HANNAH v. HEETER

No. 30962.

584 S.E.2d 560 (2003)

213 W.Va. 704

Patricia HANNAH, Sabrina Brown, Pamela J. Nagle, Brenda Christian, and Darla Jeffrey, Plaintiffs, v. David P. HEETER, Individually and Heeter Construction, Inc., a West Virginia Corporation, Defendants, v. Patricia Hannah (Cazin), and Ermil Hannah, Third-Party Defendants.

Supreme Court of Appeals of West Virginia.

Decided June 30, 2003.


Attorney(s) appearing for the Case

Lonnie C. Simmons, Esq., Lia M. DiTrapano, Esq., DiTrapano, Barrett & DiPiero, Charleston, for Plaintiffs.

James M. Cagle, Esq., Charleston, for Defendants.


MAYNARD, Justice.

We are called upon to answer certified questions from the Circuit Court of Logan County regarding the viability of independent torts for spoliation of evidence. In the exercise of our discretion, we reformulate the certified questions as follows:1

1. Whether West Virginia recognizes spoliation of evidence as a stand-alone tort when the spoliation is the result of the negligence of a party to a civil action. 2. Whether West Virginia recognizes spoliation of evidence as a stand-alone tort when the spoliation is the result of the negligence of a third party, and the third party had a special duty to preserve the evidence.2 3. Whether West Virginia recognizes intentional spoliation of evidence as a stand-alone tort when done by either a party to a civil action or a third party.3

I.

FACTS

Patricia Hannah is a plaintiff4 and David Heeter, the President of Heeter Construction Company, and Heeter Construction Company are defendants in a sexual harassment lawsuit. Specifically, Ms. Hannah alleges that in August 2000, she approached David Heeter at his office in Man, West Virginia, about a job as a flagger on a highway crew. She and Mr. Heeter apparently had several conversations about the job, the last of which was secretly recorded on audiotape by Ms. Hannah. According to Ms. Hannah, the audiotape of this conversation supports her claims that Mr. Heeter suggested that he would hire her in exchange for a sexual relationship.

During discovery, Ms. Hannah produced, at the request of the defendants, an audiotape of the conversation between her and Mr. Heeter. The defendants submitted this audiotape to an expert to determine whether it had been altered. The expert informed the defendants that the audiotape submitted was not the original, and that without the original he was unable to properly analyze the audiotape.

Consequently, the defendants filed a motion to compel production of the original audiotape. At a hearing on this motion, evidence was adduced that when Patricia Hannah moved from her ex-husband's residence, she left the original audiotape there. Ermil Hannah, Patricia Hannah's mother, testified that she lived directly across the street from Patricia Hannah's ex-husband, and that he had contacted her numerous times about the audiotape. Ermil Hannah further testified that her granddaughter, who is Patricia Hannah's daughter, brought her the audiotape, and Ermil Hannah destroyed it in order to avoid further contact with Patricia Hannah's ex-husband.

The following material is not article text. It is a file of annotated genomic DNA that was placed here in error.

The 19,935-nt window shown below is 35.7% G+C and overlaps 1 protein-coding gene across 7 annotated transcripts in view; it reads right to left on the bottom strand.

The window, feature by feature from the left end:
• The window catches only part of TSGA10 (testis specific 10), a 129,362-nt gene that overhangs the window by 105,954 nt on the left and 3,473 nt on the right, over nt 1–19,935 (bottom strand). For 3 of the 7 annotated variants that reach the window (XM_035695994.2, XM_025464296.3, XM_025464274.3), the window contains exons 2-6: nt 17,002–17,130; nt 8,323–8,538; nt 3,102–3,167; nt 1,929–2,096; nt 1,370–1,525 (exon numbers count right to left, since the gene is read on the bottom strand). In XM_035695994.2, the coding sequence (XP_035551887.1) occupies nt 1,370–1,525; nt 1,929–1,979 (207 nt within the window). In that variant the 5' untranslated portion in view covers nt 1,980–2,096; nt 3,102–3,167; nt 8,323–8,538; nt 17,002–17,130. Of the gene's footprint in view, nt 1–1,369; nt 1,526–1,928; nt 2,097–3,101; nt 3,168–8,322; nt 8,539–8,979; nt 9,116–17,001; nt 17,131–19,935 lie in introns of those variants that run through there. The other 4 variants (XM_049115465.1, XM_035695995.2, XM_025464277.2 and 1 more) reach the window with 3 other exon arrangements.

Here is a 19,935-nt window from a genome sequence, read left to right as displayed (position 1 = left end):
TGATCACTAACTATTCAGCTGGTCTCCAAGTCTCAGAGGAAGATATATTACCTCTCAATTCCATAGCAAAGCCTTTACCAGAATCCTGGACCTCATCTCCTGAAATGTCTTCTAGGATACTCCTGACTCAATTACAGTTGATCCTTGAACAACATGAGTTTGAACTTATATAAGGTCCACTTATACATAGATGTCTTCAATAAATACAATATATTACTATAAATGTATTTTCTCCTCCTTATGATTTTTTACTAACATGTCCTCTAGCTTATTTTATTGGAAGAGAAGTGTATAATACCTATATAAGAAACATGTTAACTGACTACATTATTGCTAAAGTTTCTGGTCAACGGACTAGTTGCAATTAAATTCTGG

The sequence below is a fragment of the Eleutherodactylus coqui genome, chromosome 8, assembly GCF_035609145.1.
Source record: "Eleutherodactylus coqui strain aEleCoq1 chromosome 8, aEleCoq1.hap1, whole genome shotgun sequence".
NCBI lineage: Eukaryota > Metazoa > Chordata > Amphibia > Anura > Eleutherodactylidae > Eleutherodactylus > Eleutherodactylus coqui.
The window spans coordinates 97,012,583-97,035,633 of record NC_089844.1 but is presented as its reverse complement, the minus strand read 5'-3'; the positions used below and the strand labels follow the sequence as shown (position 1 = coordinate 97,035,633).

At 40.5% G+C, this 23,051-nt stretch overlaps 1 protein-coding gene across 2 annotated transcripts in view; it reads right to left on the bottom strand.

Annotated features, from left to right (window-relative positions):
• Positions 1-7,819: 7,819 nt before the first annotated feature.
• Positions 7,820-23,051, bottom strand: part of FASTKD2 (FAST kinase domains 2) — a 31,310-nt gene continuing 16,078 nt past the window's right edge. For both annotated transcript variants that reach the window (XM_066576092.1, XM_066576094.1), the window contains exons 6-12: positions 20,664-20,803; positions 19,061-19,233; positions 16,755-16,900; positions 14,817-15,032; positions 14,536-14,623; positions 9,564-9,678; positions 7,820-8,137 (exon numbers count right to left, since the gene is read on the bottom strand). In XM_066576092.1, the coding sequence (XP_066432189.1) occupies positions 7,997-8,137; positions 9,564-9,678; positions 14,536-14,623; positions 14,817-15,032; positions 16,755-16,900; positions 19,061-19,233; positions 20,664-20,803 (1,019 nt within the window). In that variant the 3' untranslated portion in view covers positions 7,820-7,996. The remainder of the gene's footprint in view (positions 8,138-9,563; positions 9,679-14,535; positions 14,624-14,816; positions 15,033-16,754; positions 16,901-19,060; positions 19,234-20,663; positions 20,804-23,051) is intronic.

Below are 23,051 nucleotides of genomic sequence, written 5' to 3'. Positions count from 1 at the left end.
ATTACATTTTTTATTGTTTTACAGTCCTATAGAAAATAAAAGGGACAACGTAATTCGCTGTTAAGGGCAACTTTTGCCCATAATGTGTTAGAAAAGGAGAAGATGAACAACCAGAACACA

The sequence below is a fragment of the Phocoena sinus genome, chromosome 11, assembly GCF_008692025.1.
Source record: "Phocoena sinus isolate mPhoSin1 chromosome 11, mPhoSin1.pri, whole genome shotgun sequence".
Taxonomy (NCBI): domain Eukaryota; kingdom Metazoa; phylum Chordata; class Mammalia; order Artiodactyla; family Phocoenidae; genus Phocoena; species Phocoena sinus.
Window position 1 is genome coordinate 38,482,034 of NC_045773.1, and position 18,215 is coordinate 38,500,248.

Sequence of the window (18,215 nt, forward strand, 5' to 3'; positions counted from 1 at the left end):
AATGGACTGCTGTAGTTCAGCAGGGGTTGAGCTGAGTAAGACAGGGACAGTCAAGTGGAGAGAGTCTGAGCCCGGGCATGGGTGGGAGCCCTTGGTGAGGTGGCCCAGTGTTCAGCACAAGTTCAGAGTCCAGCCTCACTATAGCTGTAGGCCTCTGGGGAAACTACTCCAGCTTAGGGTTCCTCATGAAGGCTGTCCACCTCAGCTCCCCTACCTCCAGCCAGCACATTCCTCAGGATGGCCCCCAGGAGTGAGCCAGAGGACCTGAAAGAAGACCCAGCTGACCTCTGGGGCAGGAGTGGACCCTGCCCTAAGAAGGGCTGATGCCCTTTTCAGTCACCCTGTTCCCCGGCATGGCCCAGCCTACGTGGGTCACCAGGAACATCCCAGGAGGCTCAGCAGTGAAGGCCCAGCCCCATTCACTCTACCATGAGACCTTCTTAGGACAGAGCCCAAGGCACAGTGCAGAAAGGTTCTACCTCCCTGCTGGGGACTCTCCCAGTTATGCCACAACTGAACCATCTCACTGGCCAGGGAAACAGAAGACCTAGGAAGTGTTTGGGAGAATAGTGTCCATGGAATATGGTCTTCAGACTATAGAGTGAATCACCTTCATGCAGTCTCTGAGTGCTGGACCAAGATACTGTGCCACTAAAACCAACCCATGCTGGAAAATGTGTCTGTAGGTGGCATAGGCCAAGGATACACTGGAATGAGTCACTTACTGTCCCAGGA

The defendants thereafter filed a counterclaim against Patricia and Ermil Hannah in which they alleged several causes of action, two of which are negligent and intentional spoliation of evidence. They then filed a motion for partial summary judgment as to liability on the spoliation claims. At a hearing on the motion, the defendants moved the circuit court to certify two questions to this Court concerning the viability of these claims.5 The circuit court denied the defendants' motion for partial summary judgment and certified the questions.

II.

STANDARD OF REVIEW

"The appellate standard of review of questions of law answered and certified by a circuit court is de novo." Syllabus Point 1, Gallapoo v. Wal-Mart Stores, Inc., 197 W.Va. 172, 475 S.E.2d 172 (1996).

III.

DISCUSSION

A.

Propriety of Certification

Initially, we must determine whether it is proper for this Court to answer the certified questions under the instant facts. Ms. Hannah asserts that the certified questions should not be accepted because they fail to meet the requirement set forth in Syllabus Point 5 of Bass v. Coltelli, 192 W.Va. 516, 453 S.E.2d 350 (1994),6 that the legal issues substantially control the case. Ms. Hannah further argues that the issue of the viability of a spoliation tort does not substantially control the sexual harassment suit because the audiotape was not destroyed by a party to the suit. In addition, the counterclaim for spoliation affects only one of the five plaintiffs involved in the harassment suit. Therefore, she concludes that this Court should decline to answer the certified questions.

According to W.Va.Code § 58-5-2 (1998), in part, "[a]ny question of law, including... questions arising upon the ... sufficiency of a motion for summary judgment where such motion is denied ... may ... be certified ... to the supreme court of appeals[.]" These certified questions come to us as the result of the circuit court's denial of the defendants' motion for partial summary judgment. According to Syllabus Point 5 of Bass v. Coltelli, supra:

West Virginia Code, 58-5-2 (1967),7 allows for certification of a question arising from a denial of a motion for summary judgment. However, such certification will not be accepted unless there is a sufficiently precise and undisputed factual record on which the legal issues can be determined. Moreover, such legal issues must substantially control the case. (Footnote added).

We believe that it is proper for this Court to answer the certified questions before us. While these questions do not substantially control the sexual harassment suit filed by the five plaintiffs below, they do substantially control the viability of Mr. Heeter's counterclaims for spoliation. Further, the undisputed facts show that evidence which is relevant to a civil action was destroyed. We conclude, therefore, that the certified questions meet the requirements articulated in Syllabus Point 5 of Bass.